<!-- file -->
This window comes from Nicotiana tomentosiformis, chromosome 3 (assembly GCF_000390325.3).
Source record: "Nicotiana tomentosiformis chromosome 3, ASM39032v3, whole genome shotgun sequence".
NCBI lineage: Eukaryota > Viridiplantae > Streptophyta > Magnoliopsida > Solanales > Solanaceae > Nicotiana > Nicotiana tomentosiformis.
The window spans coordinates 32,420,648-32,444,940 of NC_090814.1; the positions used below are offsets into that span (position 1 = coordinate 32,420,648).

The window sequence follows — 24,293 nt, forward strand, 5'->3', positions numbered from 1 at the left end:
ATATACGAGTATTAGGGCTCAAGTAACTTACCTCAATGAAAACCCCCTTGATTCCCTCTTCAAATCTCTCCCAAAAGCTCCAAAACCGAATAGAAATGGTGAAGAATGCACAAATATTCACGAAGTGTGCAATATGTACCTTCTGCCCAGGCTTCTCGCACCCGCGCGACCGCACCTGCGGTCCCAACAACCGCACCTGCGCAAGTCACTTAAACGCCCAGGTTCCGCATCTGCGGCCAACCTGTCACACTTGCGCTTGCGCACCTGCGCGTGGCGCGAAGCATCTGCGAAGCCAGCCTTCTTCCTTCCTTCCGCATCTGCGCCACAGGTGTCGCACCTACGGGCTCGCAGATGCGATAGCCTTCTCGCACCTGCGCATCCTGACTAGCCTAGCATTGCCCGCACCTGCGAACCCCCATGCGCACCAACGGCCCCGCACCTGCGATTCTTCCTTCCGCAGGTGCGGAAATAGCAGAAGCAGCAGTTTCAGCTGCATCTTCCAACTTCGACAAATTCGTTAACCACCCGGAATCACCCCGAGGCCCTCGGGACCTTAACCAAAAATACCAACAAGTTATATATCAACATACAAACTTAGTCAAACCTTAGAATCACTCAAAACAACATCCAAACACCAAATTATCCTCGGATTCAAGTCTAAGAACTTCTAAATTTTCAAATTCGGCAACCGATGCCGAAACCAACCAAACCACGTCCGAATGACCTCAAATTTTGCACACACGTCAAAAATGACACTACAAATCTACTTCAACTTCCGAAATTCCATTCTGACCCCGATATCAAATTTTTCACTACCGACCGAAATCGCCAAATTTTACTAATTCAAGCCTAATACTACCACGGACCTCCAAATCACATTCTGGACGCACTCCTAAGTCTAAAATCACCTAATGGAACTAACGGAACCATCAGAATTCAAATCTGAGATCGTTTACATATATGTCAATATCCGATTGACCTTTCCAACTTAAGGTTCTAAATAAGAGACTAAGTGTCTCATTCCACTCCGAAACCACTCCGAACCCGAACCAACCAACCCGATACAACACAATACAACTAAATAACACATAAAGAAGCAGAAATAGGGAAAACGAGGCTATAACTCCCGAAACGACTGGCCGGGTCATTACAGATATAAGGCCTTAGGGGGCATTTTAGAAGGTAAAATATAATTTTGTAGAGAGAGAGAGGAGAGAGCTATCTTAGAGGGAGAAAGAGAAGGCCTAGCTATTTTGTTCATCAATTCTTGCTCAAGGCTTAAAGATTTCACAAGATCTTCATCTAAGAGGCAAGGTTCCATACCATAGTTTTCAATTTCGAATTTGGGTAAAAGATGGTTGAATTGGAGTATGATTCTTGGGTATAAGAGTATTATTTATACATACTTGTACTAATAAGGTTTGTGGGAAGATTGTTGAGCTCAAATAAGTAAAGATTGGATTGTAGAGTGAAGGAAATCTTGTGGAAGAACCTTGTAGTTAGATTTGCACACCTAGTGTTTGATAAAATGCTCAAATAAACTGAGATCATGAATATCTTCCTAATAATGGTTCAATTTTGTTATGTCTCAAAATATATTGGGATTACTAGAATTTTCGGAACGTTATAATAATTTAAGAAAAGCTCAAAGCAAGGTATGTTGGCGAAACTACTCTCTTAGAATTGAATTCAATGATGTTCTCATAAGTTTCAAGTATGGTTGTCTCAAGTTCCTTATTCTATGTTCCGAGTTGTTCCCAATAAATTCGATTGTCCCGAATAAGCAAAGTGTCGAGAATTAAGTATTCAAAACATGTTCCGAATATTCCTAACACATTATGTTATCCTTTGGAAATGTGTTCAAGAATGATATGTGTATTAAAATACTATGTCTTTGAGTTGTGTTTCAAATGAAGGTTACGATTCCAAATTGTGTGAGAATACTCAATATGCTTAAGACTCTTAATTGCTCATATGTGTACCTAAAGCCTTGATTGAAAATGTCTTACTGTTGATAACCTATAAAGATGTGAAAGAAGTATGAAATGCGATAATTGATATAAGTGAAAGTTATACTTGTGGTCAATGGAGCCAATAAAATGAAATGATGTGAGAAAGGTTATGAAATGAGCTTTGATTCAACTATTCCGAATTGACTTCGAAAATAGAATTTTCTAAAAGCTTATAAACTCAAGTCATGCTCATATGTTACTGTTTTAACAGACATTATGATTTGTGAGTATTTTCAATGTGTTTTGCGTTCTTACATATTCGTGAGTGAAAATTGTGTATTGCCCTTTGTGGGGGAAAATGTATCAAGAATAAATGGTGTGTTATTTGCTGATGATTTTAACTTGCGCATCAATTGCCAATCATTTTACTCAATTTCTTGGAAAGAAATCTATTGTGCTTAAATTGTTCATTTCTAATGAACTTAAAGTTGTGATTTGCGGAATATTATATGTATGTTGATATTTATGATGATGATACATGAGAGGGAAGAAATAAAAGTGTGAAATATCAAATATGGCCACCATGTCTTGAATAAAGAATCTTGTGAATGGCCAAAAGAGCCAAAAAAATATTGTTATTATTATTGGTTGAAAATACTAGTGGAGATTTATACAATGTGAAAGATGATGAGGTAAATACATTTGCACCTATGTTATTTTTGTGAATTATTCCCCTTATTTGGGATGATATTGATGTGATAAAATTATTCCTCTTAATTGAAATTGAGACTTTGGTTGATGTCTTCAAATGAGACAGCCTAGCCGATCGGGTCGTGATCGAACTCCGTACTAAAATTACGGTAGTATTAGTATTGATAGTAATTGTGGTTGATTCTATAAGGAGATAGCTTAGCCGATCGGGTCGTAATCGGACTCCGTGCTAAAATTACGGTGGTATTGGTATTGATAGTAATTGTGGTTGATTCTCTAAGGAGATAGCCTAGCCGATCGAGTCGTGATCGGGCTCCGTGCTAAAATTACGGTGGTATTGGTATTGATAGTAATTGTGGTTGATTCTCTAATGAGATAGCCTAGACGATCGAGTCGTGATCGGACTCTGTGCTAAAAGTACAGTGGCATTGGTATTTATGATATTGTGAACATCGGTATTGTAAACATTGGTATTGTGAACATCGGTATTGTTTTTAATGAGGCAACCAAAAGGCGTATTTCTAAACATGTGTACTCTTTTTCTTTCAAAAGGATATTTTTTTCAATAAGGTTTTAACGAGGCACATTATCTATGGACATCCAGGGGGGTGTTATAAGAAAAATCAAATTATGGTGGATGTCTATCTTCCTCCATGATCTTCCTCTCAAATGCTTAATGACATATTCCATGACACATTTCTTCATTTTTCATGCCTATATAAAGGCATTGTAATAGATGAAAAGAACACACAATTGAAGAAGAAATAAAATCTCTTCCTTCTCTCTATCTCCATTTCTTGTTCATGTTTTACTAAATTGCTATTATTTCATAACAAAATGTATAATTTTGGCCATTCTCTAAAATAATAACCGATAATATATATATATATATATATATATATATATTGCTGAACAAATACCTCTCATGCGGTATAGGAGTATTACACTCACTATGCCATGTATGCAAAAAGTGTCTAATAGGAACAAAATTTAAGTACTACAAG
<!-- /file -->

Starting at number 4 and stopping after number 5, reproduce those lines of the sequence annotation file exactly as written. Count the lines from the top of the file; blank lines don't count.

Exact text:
The window spans coordinates 32,420,648-32,444,940 of NC_090814.1; the positions used below are offsets into that span (position 1 = coordinate 32,420,648).

The window sequence follows — 24,293 nt, forward strand, 5'->3', positions numbered from 1 at the left end: